Our group focuses on understanding interactions between two or more cells, and between cells and their environment. These are important topics because they address processes that are foundational to multicellular life (including ourselves and you, Dear Reader). We want especially to know how physics shapes these biological interactions and how physical tools and modes of thought can help us understand them better.

Motivated postdocs, graduate, undergraduate students will have the opportunity to contribute to multiple strands of fast-moving research within this theme. Current topics include the effects of adhesion in creating heterogeneities on cell membranes and the interactions between bacterial cells asbiofilms are formed, but new topics can arise at any time! Our toolkit includes a variety of techniques for microscope imaging, micromanipulation, and computational analysis, and is likewise constantly expanding.

For more information on the group’s research and/or opportunities in the group, please email Vernita or come find us in person on the 14th floor of RLM.

Open Postdoc Position!


Assistant Professor, University of Texas at Austin (2010-present)

Postdoc, University of Illinois at Champaign-Urbana (2006-2010)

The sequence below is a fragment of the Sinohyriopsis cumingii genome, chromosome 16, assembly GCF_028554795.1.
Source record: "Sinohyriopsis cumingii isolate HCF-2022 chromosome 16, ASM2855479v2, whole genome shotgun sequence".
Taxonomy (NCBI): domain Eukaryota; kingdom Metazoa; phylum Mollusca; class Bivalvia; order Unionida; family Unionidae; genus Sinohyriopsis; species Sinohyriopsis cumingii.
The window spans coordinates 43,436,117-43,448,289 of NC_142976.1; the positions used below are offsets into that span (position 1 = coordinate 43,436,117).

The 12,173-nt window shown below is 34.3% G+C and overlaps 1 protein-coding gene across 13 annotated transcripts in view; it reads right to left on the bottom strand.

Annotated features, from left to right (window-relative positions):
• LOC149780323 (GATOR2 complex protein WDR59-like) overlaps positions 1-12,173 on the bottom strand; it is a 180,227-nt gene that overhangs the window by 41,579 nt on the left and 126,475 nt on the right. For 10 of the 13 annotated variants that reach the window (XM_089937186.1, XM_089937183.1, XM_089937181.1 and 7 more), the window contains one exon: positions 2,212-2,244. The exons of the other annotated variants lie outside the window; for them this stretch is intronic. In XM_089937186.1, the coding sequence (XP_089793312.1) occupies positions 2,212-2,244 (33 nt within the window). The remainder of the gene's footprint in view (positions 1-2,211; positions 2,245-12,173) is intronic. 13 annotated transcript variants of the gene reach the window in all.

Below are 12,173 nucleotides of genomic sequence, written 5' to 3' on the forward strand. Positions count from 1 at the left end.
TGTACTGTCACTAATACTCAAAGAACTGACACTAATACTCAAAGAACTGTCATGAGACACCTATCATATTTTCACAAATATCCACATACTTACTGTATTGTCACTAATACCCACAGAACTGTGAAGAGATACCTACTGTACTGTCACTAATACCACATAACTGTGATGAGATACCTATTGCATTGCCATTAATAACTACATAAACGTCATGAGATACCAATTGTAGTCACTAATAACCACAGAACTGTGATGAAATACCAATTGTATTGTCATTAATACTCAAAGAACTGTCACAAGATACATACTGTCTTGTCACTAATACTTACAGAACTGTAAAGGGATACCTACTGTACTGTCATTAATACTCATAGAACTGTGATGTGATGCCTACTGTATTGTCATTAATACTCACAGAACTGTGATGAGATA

Postdoc, University of Edinburgh (2003-2006)


Ph.D. in Physics Harvard University (2003)

B.Sc. in Physics and Mathematics Vanderbilt University (1997)

Awards and Honors

Mitchell Award (2015) to Nalin Ratnayeke for outstanding undergraduate research done under my supervision
Hyer Research Award (2013) from the Texas Section of the American Physical Society

Cystic Fibrosis Foundation Postdoctoral Fellow (2008-2010)

Magna Cum Laude & Honors in Physics, Vanderbilt University(1997)


Complete Publication List

UT scientists might have found key to stopping hospital infections

Swirling Bacteria Linked to the Physics of Phase Transitions

Lung bacteria’s sense of touch tells them when to turn nasty

APS Leads in Capitol Hill Meetings with New Congress

Laser trapping to show the effects of bacterial arrangement on biofilm infection

A Physical Approach to Biology

‘Laser Trapping’? Technique Could Lead To Better Management of Bacterial Infections in CF Patients